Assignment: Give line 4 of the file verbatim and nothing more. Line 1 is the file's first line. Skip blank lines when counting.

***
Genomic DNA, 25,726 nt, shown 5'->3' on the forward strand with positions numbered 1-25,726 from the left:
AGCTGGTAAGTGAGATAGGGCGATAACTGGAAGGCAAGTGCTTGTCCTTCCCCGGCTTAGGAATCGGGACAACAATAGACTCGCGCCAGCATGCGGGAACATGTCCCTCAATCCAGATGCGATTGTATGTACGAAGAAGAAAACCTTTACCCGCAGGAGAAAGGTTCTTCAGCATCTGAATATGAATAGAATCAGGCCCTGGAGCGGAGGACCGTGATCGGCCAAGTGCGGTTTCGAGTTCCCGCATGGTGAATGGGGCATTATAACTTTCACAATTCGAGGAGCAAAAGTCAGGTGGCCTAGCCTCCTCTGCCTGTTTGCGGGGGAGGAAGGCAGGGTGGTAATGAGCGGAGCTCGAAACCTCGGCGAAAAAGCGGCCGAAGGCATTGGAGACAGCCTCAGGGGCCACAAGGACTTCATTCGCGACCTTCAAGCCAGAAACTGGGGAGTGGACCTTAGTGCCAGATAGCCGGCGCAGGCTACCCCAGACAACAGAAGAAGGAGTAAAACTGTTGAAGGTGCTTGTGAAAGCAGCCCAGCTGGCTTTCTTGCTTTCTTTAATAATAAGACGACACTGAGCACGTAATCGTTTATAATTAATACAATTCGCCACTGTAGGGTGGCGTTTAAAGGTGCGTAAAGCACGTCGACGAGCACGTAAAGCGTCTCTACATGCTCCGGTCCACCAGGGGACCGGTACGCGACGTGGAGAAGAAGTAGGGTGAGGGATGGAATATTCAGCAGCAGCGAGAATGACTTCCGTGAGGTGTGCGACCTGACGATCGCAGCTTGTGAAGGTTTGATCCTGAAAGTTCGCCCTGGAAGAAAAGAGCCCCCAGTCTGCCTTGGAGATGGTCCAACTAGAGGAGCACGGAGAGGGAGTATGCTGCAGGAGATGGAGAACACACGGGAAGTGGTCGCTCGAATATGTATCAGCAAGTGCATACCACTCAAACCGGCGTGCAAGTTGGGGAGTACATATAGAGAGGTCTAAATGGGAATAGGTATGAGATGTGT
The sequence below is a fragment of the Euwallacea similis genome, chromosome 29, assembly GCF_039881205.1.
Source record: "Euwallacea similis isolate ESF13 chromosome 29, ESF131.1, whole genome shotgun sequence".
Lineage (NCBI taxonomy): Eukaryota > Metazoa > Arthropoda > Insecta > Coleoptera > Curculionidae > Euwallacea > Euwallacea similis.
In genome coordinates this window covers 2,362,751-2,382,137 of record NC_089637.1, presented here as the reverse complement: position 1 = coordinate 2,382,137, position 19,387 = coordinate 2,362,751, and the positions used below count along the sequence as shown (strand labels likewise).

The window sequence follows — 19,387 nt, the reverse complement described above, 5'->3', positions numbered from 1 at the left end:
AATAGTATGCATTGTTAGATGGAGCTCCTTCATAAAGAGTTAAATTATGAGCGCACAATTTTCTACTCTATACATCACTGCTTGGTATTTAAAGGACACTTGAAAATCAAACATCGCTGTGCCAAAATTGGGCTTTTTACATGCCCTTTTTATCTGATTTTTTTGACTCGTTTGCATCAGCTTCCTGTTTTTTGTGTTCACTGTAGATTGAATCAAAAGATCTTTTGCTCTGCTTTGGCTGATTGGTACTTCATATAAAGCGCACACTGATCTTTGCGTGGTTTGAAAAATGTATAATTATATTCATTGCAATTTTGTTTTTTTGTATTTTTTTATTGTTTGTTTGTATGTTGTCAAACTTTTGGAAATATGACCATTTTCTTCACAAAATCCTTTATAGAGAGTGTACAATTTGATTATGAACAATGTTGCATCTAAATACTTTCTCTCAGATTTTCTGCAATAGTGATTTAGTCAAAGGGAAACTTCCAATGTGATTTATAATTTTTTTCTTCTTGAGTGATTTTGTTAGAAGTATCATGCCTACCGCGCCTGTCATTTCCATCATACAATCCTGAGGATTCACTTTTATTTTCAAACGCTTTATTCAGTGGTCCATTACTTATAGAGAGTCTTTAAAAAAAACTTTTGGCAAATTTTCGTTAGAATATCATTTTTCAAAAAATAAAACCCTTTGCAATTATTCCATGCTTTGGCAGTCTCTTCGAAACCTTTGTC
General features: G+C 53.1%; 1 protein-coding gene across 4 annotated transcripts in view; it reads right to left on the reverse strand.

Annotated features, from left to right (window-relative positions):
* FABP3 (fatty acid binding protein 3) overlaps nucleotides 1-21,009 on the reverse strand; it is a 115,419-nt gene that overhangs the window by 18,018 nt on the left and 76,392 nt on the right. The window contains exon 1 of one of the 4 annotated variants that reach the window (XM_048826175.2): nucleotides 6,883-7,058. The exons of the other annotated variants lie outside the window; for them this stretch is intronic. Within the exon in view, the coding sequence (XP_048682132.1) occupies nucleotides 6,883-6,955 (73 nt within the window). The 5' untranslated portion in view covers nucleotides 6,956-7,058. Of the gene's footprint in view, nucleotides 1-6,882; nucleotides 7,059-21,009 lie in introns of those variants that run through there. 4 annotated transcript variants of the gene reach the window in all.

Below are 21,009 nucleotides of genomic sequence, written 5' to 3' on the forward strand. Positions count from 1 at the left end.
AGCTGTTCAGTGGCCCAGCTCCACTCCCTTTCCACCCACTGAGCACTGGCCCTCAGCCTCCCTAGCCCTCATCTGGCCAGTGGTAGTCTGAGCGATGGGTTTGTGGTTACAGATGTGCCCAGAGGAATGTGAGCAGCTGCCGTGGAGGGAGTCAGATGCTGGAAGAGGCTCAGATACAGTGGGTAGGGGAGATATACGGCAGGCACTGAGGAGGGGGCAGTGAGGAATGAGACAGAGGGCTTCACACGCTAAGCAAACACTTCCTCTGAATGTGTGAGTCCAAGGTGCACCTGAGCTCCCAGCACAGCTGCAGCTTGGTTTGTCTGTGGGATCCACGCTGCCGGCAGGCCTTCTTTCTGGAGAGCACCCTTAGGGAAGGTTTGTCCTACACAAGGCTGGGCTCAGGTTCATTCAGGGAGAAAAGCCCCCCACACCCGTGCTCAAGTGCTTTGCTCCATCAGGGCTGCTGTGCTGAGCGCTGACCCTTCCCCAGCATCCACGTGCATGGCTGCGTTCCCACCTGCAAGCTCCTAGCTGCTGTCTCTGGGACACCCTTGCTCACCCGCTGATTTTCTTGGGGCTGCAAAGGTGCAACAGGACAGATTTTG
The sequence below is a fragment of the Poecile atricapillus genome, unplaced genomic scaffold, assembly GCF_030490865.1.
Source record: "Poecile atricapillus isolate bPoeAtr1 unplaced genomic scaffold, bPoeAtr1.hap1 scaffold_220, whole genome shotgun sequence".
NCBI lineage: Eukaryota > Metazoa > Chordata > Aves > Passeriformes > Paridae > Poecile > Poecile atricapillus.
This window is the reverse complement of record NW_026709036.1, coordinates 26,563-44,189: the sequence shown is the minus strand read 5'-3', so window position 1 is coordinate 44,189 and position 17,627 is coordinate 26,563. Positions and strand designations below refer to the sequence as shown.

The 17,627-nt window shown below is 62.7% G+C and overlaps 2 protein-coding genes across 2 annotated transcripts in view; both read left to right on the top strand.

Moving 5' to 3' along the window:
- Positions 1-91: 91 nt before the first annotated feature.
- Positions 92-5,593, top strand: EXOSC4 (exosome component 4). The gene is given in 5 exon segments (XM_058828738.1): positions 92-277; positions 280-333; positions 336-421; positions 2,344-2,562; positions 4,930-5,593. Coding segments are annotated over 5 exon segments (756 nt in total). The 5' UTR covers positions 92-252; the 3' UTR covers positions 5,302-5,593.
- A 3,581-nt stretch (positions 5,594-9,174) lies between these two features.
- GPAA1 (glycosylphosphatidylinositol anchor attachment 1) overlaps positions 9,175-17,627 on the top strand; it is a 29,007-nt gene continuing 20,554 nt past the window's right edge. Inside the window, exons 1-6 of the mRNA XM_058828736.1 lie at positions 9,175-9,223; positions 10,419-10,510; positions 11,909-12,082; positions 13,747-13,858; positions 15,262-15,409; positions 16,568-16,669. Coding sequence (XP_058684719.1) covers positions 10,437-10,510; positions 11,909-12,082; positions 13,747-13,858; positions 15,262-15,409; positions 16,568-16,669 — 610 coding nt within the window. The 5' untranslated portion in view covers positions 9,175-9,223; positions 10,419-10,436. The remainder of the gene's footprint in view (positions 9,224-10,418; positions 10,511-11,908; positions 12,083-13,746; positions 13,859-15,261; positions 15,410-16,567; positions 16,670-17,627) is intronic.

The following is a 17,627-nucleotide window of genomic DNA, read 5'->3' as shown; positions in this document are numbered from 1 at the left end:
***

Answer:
Source record: "Euwallacea similis isolate ESF13 chromosome 29, ESF131.1, whole genome shotgun sequence".